This tutorial is about how the domain name system works. We will do our best for you to understand this guide. I hope you will like this blog How the Domain Name System Works. If your answer is yes, please share after reading this.
Check the operation of the domain name system
If you want to call someone with your mobile phone, you are very unlikely to enter the exact phone number. Instead, it loads the contact list and searches for the person’s name. DNS does the same when you want to load a website. In some cases, DNS resolution is a one-step process, while in other cases multiple DNS servers must be contacted. The following diagram shows the steps involved in this process and does not take into account the browser cache. The DNS resolution process consists of converting a host name (eg www.example.com) to an IP address compatible with the computer (eg 192.168.1.1).
Every device on the Internet is assigned an IP address, and that address is needed to find that Internet device, much like a street address is used to find a specific home. When a user wishes to load a web page, a translation must occur between what a user types into their web browser (example.com) and the friendly address needed to locate the example.com web page. To understand the process behind DNS resolution, it is important to understand the various hardware components that a DNS query must pass through.
Submit a domain name resolution request
When you type www.phoenixnap.com in a browser, to load the web page, your computer asks for the IP address. Computers do not know in advance where they can find the necessary information, so they try to search the DNS cache and all available external sources.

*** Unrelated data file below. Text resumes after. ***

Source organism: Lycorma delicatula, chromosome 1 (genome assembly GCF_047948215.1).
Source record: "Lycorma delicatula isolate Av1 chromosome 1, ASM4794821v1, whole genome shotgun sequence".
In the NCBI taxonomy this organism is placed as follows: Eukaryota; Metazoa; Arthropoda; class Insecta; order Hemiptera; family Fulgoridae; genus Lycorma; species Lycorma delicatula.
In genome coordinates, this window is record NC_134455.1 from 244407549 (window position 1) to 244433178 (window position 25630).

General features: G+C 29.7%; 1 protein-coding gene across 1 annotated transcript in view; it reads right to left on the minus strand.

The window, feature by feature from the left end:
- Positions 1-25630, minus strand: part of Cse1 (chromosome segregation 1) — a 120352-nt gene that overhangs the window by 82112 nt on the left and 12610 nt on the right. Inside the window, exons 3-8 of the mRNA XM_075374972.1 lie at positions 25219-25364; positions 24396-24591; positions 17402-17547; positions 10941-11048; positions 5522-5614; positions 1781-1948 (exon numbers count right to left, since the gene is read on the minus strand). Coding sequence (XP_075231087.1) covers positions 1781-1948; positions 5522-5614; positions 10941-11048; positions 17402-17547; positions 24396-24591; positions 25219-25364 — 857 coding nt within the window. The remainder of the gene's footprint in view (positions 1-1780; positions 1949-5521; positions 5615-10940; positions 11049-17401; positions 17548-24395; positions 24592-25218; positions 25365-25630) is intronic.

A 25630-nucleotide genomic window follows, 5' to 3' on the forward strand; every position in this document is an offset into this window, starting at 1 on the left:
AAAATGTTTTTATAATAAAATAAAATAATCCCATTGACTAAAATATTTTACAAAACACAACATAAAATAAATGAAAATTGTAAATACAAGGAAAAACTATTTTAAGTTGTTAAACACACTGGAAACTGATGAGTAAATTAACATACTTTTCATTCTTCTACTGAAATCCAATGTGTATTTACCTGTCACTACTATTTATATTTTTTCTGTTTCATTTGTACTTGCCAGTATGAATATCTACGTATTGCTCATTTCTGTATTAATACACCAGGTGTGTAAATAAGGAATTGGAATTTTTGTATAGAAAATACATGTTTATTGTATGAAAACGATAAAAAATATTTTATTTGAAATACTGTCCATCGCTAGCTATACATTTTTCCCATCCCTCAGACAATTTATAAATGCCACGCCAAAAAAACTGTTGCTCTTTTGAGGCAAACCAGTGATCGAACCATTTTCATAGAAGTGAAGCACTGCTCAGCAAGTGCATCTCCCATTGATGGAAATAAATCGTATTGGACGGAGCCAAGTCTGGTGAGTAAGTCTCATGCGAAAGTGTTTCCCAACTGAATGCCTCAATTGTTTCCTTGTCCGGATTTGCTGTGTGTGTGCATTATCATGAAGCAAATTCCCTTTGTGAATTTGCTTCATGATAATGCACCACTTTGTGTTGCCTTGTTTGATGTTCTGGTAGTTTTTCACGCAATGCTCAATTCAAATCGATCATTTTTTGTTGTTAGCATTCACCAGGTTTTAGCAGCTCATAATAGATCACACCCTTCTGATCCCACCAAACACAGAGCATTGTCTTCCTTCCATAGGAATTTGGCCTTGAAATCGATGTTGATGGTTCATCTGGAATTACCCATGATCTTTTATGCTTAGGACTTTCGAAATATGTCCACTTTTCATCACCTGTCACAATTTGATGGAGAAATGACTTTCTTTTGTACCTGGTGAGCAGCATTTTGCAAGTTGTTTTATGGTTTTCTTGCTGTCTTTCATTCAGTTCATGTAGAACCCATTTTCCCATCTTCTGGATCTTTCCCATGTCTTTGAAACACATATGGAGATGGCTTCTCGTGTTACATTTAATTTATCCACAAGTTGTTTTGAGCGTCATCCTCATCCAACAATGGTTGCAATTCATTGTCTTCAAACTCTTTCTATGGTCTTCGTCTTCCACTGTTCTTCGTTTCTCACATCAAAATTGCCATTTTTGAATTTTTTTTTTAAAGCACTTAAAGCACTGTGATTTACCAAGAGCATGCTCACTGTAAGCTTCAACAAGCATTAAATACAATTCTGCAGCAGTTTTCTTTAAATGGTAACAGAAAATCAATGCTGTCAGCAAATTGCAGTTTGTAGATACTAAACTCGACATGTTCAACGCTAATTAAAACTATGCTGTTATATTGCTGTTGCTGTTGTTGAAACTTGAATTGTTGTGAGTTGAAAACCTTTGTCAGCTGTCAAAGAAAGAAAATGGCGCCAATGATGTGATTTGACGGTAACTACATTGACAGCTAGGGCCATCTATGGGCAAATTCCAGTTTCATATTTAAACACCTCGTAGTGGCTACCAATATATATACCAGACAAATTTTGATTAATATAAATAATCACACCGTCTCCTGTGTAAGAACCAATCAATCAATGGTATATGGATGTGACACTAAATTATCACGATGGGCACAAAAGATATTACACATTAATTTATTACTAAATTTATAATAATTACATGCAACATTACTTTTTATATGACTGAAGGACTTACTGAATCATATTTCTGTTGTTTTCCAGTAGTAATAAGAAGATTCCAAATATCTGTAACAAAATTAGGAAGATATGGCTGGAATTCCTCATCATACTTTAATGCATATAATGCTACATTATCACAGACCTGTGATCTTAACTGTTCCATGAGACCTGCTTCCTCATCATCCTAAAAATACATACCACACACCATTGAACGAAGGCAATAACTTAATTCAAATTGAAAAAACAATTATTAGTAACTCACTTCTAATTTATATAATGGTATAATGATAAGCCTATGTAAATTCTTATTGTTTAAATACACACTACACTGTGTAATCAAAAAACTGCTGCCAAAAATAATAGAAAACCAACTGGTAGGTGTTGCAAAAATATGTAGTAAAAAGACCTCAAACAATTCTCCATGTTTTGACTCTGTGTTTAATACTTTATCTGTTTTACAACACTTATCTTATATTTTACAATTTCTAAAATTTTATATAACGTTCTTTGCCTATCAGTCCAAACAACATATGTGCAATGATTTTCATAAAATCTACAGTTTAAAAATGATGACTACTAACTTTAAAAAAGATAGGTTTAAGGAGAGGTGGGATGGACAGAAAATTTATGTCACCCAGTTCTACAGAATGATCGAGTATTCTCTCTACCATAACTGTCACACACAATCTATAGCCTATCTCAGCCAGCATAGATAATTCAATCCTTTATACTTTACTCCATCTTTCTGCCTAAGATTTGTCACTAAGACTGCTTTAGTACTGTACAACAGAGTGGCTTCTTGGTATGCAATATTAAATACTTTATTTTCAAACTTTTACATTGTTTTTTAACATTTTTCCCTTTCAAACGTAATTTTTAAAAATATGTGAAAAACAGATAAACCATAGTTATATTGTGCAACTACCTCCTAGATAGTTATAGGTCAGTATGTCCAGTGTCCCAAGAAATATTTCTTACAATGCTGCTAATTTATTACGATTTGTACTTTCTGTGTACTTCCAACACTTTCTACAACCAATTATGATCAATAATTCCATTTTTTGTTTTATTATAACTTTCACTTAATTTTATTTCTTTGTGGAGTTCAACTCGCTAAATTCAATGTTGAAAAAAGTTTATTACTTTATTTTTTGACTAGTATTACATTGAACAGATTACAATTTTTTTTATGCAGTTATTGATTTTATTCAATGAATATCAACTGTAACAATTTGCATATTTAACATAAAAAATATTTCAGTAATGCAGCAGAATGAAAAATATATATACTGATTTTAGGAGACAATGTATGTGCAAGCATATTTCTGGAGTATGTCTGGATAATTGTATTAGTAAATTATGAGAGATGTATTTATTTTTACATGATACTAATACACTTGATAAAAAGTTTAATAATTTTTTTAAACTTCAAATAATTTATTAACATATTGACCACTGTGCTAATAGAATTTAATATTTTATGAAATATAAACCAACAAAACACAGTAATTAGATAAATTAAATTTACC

Find an IP locally
Before going abroad, your computer loads the local DNS cache database to see if it has already requested the IP address of this domain name. Each computer has a temporary cache of the most recent DNS queries and attempts to connect to online sources.
When the DNS cache contains the IP data of the website you are trying to connect to, the page loads immediately. DNS caching speeds up this lookup process because the computer has the information it needs and doesn’t have to send the request back to your ISP.
Contact the ISP and your recursive DNS server to resolve a domain name
A computer’s local DNS cache database does not always contain the data needed to resolve a domain name. In this case, the request goes beyond your Internet Service Provider (ISP) and DNS server.
Once a request is received, the resolver searches its logs to provide the correct IP address. When the necessary information is present in the ISP’s server cache records, the computer retrieves the IP address and connects to the website. If the ISP’s recursive DNS server cannot resolve the domain name, it contacts other DNS servers to send the information back to you. That’s why we call them recursive servers.
Final Words: How the Domain Name System Works
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